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Applications for payment, Payment Notices and Pay Less Notices in construction projects

View profile for Andrew Cullyer
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There are many reasons why disputes may arise in construction projects, with one of the most common being over payments.  The Housing Grants Construction and Regeneration Act 1996 (as amended) provides for regular interim payments for construction contracts.  Andrew Cullyer, Litigation Executive specialising in construction contracts and disputes, explains the general rules for making these monthly interim payments analysing the two regimes; one where the payee is allowed to make applications and one where they are not.

Payment Applications allowed in construction contracts

In order to provide an adequate mechanism for payment, a construction contract must set out or have a method of calculating:

  • A due date;  and
  • A final date for payment

Where the contract permits applications for payment, to be made by the party claiming payment (the “payee”), these must be made by the payee before or by the due date.  Usually the contract provides for these applications to be made substantially before the due date, for example the unamended JCT Standard Form Contract requires an application to be made on the interim valuation date which is 7 days before the due date.

Applications must set out the amount due and the basis upon which it is calculated as a minimum.  It is suggested that providing all relevant substantiation can help prevent disputes.

What this relevant substantiation is very much depends on what you are applying for. However, it can be useful to provide:

  • Instructions for any Variations
  • Any agreed quotes for variations
  • Any invoices needed to justify costs
  • Any progress photographs demonstrating the work that has been carried out.

Payment Notice in construction contracts

A Payment Notice is to be given by the payer no later than 5 days after the due date.  This Payment Notice should set out the amount to be paid and the basis upon which it is calculated.  In the event that this period is missed, the Payment Notice will not be considered valid and the full amount of the payment application will be considered to be the amount due or the notified sum.  

The notified sum must be paid by the final date for payment, irrespective of whether it represents the true value of the works.

The payer always has a further opportunity to provide a notice known as a Pay Less Notice.

Final Date for Payment

The final date for payment is usually a number of days from the due date.  This is generally determined by the contract, but if the contract is silent, a period of 17 days may be implied by the Scheme for Construction Contracts (England & Wales) Regulations 1998 (as amended) (“the Scheme”) (if applicable).  The standard form contracts vary but this is usually between 14 and 28 days.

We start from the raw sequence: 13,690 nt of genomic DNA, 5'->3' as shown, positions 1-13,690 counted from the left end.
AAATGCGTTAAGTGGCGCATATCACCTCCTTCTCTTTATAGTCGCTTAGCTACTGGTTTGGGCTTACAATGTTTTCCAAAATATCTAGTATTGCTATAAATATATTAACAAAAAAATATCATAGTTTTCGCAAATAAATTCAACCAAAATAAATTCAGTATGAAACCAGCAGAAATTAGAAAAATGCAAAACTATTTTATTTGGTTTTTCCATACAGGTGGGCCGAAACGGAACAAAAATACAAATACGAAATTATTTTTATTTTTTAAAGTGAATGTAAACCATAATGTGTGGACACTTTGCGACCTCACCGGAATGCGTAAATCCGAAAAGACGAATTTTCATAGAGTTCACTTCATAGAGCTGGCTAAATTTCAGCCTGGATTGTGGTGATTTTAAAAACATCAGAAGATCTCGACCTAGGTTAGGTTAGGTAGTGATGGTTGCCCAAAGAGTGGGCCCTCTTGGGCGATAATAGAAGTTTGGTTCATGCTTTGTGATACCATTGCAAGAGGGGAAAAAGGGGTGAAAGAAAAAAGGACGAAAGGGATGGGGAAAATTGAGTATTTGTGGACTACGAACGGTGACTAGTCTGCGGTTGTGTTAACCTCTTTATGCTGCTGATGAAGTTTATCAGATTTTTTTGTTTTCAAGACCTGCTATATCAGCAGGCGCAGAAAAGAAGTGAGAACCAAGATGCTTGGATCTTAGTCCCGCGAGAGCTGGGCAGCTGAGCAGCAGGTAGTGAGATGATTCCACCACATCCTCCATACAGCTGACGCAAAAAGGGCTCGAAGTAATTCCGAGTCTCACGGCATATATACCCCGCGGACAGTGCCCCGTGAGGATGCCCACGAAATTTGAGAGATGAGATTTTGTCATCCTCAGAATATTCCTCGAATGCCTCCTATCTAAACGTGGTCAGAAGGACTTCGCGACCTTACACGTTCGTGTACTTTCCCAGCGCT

Pay Less Notice

The payer may give a Pay Less Notice.  This is usually not later than between 7 days and 1 day before the final date for payment, dependent on the terms of the contract.  The Pay Less Notice must state the amount the payer considers to be due and the basis upon which it is calculated.  If this notice is validly served the amount stated to be due will be considered the sum due for this interim payment, or the notified sum.

Contracts where Payment Applications are not allowed

This is generally the same process as set out above in respect of when the payee is permitted to make applications for payment, with one very significant difference which is that the payee does not make an application in the first instance.  The payer provides a Payment Notice within 5 days after the due date stating the sum due and the basis on which it is calculated, which is the notified sum.

If the payer fails to do this the payee will usually (and should) submit an application as a default payment notice.  The rest of the process proceeds as set out above with the payer retaining the residual right to issue a Pay Less Notice.

Notified sums

It is important to understand that notified sums are payable notwithstanding their underlying validity.  If the wrong notices are given or the right notices are given at the wrong time, you may be forced to pay out large sums that the other party is not, on a true valuation, entitled to.

These sums may be recoverable by way of an adjustment to the next interim payment or by adjudicating for the true value of the account, but you will more likely than not have to pay the sums out in the first instance.

It is always easier, and will inevitably save you time and money in the longer term, to get the notices right at the outset than to try to rectify it at a later date.

The same or similar principles apply for instalments or stage payments but they are not identical.

If you have any queries about a Payment Notice or Pay Less Notice served against you, about serving such a notice, or you have questions relating to payments within your construction contract, you can contact Andrew Cullyer today to discuss your situation on 023 8071 7482 or email andrewcullyer@warnergoodman.co.uk.

For general Litigation or Dispute Resolution enquiries, contact Laura Blakemore on 023 8071 7412 or email laurablakemore@warnergoodman.co.uk.

ENDS

This is for information purposes only and is no substitute for, and should not be interpreted as, legal advice.  All content was correct at the time of publishing and we cannot be held responsible for any changes that may invalidate this article.